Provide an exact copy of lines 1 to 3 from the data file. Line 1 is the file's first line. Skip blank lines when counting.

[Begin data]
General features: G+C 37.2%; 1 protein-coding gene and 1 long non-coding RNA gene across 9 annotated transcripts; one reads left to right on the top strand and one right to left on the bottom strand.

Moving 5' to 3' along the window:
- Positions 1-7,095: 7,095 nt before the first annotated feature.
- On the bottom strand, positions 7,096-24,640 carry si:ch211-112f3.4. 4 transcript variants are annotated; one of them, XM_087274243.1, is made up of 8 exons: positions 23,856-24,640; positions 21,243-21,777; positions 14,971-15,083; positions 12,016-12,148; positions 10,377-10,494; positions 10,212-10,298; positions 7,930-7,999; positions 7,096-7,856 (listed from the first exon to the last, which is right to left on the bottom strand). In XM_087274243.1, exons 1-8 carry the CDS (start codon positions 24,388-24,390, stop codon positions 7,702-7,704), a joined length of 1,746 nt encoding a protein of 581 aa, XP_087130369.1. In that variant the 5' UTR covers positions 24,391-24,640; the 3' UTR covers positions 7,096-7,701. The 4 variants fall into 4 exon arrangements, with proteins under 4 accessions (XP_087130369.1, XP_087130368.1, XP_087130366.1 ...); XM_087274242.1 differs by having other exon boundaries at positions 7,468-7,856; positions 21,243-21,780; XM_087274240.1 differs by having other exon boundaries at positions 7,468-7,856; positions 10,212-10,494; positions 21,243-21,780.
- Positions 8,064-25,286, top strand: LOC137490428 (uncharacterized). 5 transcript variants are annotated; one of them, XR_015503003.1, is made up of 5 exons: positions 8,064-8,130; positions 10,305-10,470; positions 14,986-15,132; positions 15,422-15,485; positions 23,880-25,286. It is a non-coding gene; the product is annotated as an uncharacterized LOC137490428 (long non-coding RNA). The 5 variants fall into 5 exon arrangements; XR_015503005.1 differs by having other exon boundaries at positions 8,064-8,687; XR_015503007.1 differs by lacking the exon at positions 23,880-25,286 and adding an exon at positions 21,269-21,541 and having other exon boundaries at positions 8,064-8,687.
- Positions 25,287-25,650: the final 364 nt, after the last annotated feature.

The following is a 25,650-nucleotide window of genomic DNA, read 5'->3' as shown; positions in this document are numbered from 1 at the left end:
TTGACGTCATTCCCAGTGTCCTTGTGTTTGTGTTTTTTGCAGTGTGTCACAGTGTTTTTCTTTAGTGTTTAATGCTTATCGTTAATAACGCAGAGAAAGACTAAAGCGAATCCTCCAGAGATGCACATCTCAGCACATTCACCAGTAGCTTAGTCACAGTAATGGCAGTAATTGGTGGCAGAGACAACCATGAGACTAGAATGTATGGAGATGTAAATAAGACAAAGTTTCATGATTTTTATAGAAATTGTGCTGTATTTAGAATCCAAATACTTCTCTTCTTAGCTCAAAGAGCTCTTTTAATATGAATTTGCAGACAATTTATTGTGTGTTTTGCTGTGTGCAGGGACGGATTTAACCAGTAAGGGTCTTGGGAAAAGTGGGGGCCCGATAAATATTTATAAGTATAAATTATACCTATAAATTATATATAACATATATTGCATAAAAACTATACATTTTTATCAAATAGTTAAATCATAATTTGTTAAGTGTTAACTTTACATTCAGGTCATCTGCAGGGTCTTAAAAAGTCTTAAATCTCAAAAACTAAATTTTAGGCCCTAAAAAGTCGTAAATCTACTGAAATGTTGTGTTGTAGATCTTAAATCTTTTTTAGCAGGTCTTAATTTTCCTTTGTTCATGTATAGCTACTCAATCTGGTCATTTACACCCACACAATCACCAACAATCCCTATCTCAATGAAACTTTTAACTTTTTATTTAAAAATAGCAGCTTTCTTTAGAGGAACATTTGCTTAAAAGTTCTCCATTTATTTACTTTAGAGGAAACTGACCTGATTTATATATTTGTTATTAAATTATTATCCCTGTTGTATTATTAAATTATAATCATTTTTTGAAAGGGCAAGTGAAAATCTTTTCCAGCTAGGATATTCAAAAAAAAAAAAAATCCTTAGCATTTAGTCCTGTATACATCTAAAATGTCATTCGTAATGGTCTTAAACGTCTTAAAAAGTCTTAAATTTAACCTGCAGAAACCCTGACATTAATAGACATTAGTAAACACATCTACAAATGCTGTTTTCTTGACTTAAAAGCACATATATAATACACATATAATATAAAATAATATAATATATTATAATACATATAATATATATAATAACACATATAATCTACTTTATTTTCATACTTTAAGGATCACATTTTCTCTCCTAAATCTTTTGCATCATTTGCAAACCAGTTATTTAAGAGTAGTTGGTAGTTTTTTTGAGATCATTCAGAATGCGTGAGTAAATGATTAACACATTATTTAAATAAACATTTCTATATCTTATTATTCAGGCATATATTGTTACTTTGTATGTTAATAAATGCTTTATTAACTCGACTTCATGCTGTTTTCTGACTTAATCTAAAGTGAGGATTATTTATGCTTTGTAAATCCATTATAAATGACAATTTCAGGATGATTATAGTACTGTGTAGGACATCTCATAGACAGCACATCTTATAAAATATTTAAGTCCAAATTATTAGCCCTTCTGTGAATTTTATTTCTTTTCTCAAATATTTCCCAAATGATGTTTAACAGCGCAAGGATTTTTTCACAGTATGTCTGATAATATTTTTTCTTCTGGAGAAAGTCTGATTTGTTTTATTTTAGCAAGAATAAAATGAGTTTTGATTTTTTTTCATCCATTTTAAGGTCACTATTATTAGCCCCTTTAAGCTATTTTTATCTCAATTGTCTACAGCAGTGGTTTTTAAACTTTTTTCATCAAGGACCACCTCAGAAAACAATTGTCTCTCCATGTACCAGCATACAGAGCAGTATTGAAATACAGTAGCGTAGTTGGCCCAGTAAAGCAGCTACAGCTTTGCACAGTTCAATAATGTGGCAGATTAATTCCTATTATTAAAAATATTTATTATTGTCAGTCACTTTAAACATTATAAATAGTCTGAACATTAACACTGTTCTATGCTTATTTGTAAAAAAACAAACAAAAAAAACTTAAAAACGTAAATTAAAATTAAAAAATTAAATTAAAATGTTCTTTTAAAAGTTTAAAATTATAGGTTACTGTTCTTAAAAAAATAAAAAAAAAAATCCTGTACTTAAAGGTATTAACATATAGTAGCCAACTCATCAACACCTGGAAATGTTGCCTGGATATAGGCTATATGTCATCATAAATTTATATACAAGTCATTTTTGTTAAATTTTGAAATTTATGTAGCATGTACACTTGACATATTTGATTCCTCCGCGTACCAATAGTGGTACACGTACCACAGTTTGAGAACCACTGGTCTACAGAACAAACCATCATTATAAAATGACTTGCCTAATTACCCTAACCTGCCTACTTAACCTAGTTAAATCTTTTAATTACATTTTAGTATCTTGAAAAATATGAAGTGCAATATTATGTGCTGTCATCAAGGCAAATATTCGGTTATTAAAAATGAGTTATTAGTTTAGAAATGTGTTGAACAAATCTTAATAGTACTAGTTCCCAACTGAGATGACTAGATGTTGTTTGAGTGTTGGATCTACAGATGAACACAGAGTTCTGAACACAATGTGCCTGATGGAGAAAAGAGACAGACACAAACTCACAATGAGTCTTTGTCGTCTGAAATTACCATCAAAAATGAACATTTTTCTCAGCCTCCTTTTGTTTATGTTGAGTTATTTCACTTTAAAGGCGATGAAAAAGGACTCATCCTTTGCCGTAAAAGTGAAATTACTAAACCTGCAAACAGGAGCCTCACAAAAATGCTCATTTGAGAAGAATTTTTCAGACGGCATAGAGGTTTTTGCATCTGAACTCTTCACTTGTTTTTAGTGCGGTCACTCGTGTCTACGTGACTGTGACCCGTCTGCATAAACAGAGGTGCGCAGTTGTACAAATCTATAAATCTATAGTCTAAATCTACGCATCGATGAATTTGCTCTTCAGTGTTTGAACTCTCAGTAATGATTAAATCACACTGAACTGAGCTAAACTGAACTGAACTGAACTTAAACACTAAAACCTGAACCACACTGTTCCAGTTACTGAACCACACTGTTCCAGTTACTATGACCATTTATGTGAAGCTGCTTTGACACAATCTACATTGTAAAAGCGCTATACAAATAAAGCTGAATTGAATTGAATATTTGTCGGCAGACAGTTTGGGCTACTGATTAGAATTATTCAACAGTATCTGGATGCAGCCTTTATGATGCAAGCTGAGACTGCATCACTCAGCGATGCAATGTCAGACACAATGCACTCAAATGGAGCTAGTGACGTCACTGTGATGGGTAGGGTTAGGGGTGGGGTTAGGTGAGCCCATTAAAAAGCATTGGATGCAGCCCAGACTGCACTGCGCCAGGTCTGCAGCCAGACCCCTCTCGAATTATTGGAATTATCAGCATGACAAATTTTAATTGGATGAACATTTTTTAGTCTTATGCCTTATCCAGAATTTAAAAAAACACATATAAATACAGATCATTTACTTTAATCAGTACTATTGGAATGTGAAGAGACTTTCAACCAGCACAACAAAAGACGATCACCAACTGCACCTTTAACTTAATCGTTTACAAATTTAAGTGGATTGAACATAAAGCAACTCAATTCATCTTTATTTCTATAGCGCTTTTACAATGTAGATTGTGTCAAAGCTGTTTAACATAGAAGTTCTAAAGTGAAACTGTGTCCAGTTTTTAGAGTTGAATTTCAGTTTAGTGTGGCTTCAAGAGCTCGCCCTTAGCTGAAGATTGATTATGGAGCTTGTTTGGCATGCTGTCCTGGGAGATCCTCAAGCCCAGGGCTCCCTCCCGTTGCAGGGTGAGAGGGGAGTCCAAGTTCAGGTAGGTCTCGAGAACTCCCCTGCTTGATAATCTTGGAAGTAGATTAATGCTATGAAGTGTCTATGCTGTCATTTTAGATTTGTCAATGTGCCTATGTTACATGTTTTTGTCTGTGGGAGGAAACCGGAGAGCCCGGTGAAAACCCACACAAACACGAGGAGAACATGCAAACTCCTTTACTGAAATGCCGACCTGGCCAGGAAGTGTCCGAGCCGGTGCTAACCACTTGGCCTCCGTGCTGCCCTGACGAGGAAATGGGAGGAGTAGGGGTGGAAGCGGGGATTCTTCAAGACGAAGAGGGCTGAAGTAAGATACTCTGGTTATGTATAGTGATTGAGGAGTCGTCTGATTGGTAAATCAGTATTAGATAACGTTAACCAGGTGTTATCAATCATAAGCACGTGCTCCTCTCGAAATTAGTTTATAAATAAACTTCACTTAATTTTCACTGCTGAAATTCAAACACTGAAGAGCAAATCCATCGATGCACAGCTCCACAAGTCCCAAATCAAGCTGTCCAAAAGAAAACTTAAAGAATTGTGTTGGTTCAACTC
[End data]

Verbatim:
General features: G+C 37.2%; 1 protein-coding gene and 1 long non-coding RNA gene across 9 annotated transcripts; one reads left to right on the top strand and one right to left on the bottom strand.

Moving 5' to 3' along the window:
- Positions 1-7,095: 7,095 nt before the first annotated feature.